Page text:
In the council-manager form of government, the council hires a manager or administrator who is responsible for supervising government operations, according to the pleasure of the council. The city manager is also responsible for preparing and administering an executive budget.


The council-manager system of government entirely abandons the system of checks and balances of most state governments and of the federal government, placing all power into the hands of the legislative branch. This system of government is used in the majority of American cities with populations over 25,000. More than a third of America's communities currently operate under the council-manager form of government. In the State of California, there are nearly 500 cities of which more than 400 are the council-manager form.  Interestingly, 81% of managers report that they dominate the legislature; raising the question of who is in charge and the possibility that council-manager governments are actually, not legislative, but rather executive.[2]


There appear to be two schools of thought on the Richmond City Council about the respective roles of the legislative and executive branches. One subscribes to a passive city council, and the other subscribes to an active city council. Both acknowledge that the city council has “policy making” responsibility and authority, but they differ in how that is implemented.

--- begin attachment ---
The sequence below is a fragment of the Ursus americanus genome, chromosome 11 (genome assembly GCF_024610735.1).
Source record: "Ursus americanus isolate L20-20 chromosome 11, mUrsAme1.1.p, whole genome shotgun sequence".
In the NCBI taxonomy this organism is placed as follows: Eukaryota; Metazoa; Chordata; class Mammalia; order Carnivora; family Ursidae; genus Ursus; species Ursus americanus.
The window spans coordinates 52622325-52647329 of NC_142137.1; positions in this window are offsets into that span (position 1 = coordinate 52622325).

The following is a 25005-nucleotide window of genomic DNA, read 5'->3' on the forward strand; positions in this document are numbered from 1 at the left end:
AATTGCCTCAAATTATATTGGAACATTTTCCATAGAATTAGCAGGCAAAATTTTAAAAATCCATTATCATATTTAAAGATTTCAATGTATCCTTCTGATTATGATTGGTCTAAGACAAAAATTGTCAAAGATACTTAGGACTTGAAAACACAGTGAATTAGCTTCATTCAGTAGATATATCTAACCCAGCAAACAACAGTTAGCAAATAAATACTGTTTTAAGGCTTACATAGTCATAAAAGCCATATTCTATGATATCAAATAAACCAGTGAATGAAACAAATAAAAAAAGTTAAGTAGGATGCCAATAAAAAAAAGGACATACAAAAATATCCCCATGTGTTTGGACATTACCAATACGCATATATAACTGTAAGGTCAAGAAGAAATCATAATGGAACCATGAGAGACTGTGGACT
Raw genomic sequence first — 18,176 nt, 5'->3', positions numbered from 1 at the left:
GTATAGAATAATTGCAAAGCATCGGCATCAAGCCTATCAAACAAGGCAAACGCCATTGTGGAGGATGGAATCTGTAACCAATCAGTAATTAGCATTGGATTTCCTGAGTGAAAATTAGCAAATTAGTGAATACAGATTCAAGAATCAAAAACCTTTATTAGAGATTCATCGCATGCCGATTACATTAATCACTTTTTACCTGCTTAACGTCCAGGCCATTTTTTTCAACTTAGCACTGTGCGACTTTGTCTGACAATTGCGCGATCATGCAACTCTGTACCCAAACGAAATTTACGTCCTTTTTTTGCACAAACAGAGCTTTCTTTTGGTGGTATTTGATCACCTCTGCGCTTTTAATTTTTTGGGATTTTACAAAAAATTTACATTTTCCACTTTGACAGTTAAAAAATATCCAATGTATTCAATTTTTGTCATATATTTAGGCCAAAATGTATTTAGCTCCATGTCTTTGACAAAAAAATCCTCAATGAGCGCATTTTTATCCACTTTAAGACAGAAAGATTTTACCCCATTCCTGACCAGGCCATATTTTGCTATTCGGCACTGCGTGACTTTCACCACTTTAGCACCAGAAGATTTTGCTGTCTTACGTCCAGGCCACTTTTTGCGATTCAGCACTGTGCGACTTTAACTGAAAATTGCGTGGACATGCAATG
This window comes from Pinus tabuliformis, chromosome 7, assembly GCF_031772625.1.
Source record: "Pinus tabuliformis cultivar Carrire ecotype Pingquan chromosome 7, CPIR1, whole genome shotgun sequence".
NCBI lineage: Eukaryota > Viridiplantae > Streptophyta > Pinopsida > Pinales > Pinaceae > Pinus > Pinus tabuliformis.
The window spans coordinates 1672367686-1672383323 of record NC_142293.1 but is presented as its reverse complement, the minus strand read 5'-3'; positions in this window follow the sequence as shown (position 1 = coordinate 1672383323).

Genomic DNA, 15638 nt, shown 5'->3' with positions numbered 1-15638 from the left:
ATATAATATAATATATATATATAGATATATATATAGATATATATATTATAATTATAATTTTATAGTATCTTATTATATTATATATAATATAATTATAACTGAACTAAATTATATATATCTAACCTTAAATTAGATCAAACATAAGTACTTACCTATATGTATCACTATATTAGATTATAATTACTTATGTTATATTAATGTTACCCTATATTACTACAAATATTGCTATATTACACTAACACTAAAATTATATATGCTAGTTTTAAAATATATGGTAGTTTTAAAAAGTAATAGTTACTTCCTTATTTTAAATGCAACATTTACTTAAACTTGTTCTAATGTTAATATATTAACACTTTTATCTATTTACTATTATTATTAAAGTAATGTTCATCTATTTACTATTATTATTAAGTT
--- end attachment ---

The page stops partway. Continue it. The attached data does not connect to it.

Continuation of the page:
In the passive city council model, the staff is looked on not only as the administrator of policy, but also the fountainhead of policy. In the passive city council model, the council primarily reacts to proposals brought forth by staff in the form of resolutions and ordinances, debating them and voting them up or down. In this model, staff is given substantial responsibility for suggesting priorities, strategic planning and visioning, as well as day-to-day operations.


In the active city council model, the city council sees itself as the source of major policy initiatives, much more like a state legislature or Congress. City council members are elected, presumably, because they have leadership qualities, possess vision and are more in touch with the will of the people than city administrators, many of whom have never even lived in Richmond. City council members generally outlast the terms of individual departments heads and even city managers, giving them a sense of continuity that spans the transient nature of administrators.


One impediment to the operation of an active city council is the lack of individual staff for city council members. Unlike state legislators, Congresspersons, or even county supervisors, Richmond city council members have no individual staff members who can be utilized to research and help prepare policy proposals. The only staff realistically available for such tasks works for the city manager or the city attorney.


I don’t really know whether the majority of Richmond residents expect their City Council members to be active or passive legislators. This continues to puzzle me.